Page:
I took my summer vacation early this year, and it was a Roman Holiday, minus Audrey Hepburn and Gregory Peck. I started with a night in Milan. Then I took the train down the Italian coast for a few days in Cinque Terre, which is a delightful collection of seaside villages hugging the Mediterranean. Finally, I took another train to Rome. (Leaving Rome was especially hard because it meant a series of three flights to Las Vegas for a speaking engagement. Ugh.)

I think my favorite part of Rome was the afternoon I spent touring the ancient ruins. I started at the Colosseum, then made my way through the various arches, palaces, and temples of the Roman Forum. (A funny thing happened on the way…)

It really was amazing to see how well those ancient structures have held up over the last 2,000 years. I was especially impressed by the Colosseum. It’s the size of a decent modern stadium, and still amazingly well-preserved despite losing some outer walls to an earthquake or two. Here in Cincinnati, we built Riverfront Stadium, one of those awful “multipurpose stadiums” in 1970 to house the Cincinnati Reds and Bengals, and it was so unloved we imploded it just 32 years later.

It got me to thinking about how things change, and how things stay the same, and how it all applies to our business.

On to some change – this time, in the halls of Congress. This morning, Senate Majority Leader Mitch McConnell unveiled the Senate Republicans’ version of Obamacare “repeal.” I’m not sure you can plausibly say it repeals Obamacare, although it takes great big swipes at Medicaid and repeals the net investment income tax that Washington imposed back in 2009 to pay for it all.

While McConnell’s bill looks likely to pass the Senate, it’s still unsure whether the two houses can successfully reconcile their healthcare efforts in conference to produce something that can pass both. And even if that happens, Trump has signaled he wants something a little more generous and a little less mean. So, really, who the hell knows what’s going to happen with it all?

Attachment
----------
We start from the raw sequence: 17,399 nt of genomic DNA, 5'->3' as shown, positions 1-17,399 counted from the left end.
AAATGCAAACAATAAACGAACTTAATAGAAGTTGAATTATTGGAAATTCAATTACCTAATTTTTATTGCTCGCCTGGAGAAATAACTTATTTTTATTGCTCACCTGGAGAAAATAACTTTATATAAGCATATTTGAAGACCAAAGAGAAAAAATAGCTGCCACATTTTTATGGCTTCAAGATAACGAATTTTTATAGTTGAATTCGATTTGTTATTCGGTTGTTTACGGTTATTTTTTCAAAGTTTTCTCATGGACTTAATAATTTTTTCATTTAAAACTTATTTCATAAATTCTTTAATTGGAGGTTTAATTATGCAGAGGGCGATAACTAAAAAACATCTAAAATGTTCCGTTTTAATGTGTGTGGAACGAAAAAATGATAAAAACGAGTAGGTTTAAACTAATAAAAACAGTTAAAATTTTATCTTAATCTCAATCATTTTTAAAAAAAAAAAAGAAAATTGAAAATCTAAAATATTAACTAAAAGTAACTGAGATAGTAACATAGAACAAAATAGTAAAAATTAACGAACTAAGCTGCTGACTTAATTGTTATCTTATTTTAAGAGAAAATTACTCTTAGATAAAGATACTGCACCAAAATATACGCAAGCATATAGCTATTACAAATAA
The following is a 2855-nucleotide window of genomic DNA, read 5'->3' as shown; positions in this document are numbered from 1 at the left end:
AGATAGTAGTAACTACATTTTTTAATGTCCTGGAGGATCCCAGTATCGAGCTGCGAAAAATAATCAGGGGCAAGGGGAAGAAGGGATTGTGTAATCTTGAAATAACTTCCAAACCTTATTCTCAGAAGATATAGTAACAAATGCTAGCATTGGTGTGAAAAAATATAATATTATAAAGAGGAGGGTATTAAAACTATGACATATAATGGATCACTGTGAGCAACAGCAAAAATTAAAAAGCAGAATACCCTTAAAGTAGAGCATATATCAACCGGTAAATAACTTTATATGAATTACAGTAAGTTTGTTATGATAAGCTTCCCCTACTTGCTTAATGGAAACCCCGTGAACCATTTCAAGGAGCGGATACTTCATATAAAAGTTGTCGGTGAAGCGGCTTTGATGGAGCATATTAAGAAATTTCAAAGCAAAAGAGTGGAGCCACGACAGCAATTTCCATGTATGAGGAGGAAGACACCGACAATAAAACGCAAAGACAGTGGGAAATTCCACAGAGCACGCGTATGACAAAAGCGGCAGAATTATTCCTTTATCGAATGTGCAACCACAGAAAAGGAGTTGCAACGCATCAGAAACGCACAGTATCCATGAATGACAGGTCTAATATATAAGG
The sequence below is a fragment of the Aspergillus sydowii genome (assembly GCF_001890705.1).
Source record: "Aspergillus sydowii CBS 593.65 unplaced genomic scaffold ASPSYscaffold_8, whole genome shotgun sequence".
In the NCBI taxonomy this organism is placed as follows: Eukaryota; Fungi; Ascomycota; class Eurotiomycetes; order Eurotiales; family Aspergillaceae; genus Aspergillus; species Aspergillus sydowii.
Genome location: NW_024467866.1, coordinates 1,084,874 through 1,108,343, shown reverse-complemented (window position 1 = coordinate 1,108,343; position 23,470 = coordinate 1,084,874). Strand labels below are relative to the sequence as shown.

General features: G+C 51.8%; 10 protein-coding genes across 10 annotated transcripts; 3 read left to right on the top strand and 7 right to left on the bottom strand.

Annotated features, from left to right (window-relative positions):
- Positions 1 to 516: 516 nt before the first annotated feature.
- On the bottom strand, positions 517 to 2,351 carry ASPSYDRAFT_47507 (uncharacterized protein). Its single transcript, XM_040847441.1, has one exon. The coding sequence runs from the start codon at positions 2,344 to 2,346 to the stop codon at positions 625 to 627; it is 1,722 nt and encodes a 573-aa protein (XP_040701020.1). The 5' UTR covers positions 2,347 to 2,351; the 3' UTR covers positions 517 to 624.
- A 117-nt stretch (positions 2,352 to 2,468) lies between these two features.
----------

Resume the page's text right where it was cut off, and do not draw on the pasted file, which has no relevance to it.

Next on Congress’s agenda, at least until the next scandal hits the press, is tax reform. Months ago, Treasury Secretary Steven Mnuchin unveiled a hand-scrawled capsule outline of the administration’s plan, consisting of a single page of bullet points. Time will tell if Washington can cobble together enough agreement to make that succeed. And if they do, we can expect more twists and turns than in one of those Jason Bourne movies that hits theatres every couple of years or so. (Next up: The Bourne Redundancy.)

So – what does that mean for us? Change – maybe! And as scary as it can be, change can be good for our business.

Prospects and clients will want to know how these changes affect them. And there will be no shortage of tax and finance professionals willing to answer those questions, whether the results are good or bad.

But prospects and clients will also want to know how they can use the new rules to their advantage – to change the results under the new rules.

That’s a huge difference. Most professionals in our industry will focus on what the new laws say and how to properly record your history under those new laws.

The more things change, the more they stay the same. And the more Washington changes the rules, the more your role stays the same.

So, be there for your clients. Answer their questions. But remember, they don’t just want to know how to record that history. (In fact, they don’t care how to do it; that’s why they’ve got you.)

They want to know what new opportunities will exist to take advantage of to better their circumstances.

Focus on those opportunities. It won’t help your practice last as long as the Colosseum. But you ought to be able to outlast poor doomed Riverfront Stadium!

Disclaimer: This blog was previously published at TaxCoachSystem.com. Tax Coach has become Tax Master Network. We didn't want our amazing clients, readers and interested tax friends to miss any of our archived content so please forgive any broken links or various referenced to Tax Coach options. update

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